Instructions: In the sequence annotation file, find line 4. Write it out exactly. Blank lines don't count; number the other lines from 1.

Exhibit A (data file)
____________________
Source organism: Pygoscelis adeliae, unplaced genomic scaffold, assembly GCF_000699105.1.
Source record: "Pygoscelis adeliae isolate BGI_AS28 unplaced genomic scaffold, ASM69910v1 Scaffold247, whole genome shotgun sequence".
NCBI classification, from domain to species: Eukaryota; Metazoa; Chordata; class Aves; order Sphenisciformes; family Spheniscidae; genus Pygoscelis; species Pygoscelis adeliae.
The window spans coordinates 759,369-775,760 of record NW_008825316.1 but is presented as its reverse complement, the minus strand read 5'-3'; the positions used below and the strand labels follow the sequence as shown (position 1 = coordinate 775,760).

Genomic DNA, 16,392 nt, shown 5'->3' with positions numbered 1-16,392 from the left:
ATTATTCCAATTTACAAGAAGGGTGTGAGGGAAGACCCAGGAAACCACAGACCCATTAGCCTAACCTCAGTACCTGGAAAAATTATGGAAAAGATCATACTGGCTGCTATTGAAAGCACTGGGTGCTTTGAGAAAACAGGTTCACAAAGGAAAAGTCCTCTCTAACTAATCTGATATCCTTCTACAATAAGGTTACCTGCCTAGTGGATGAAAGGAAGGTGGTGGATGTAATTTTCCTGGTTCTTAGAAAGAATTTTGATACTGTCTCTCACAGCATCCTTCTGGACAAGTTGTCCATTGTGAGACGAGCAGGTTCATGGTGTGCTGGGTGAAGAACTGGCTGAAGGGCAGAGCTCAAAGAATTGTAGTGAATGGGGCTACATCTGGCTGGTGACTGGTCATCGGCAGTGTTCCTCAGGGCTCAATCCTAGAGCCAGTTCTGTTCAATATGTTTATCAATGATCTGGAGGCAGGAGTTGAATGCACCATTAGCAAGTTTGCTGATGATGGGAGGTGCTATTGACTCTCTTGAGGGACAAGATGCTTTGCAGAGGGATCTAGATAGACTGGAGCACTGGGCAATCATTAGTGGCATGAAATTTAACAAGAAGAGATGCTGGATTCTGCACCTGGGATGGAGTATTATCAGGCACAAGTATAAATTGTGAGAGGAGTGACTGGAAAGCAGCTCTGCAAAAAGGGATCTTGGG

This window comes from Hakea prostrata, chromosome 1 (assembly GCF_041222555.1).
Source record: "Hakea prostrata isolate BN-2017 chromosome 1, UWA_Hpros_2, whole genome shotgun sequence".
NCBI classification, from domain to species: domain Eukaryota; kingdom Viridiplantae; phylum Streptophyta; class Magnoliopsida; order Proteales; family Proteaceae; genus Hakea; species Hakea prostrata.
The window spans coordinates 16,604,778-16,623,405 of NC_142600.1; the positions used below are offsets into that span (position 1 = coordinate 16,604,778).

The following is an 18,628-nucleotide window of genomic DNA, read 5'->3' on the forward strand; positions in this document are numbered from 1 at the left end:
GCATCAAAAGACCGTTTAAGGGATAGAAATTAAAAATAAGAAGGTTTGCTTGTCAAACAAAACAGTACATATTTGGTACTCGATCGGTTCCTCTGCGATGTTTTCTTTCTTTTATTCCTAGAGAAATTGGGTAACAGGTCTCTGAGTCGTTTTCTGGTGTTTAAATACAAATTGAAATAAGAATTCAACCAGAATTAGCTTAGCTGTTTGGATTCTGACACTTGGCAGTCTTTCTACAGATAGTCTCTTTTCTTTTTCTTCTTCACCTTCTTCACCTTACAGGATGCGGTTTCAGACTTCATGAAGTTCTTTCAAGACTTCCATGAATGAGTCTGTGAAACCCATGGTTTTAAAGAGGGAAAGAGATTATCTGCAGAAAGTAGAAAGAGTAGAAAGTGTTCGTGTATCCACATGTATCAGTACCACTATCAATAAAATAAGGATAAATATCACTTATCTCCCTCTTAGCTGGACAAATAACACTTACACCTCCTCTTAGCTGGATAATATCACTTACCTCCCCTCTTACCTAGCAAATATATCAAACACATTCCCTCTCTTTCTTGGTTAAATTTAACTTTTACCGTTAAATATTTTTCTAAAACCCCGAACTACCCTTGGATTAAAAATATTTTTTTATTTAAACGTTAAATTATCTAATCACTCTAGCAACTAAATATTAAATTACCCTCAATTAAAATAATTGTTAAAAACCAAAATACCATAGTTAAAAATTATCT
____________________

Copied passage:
The window spans coordinates 759,369-775,760 of record NW_008825316.1 but is presented as its reverse complement, the minus strand read 5'-3'; the positions used below and the strand labels follow the sequence as shown (position 1 = coordinate 775,760).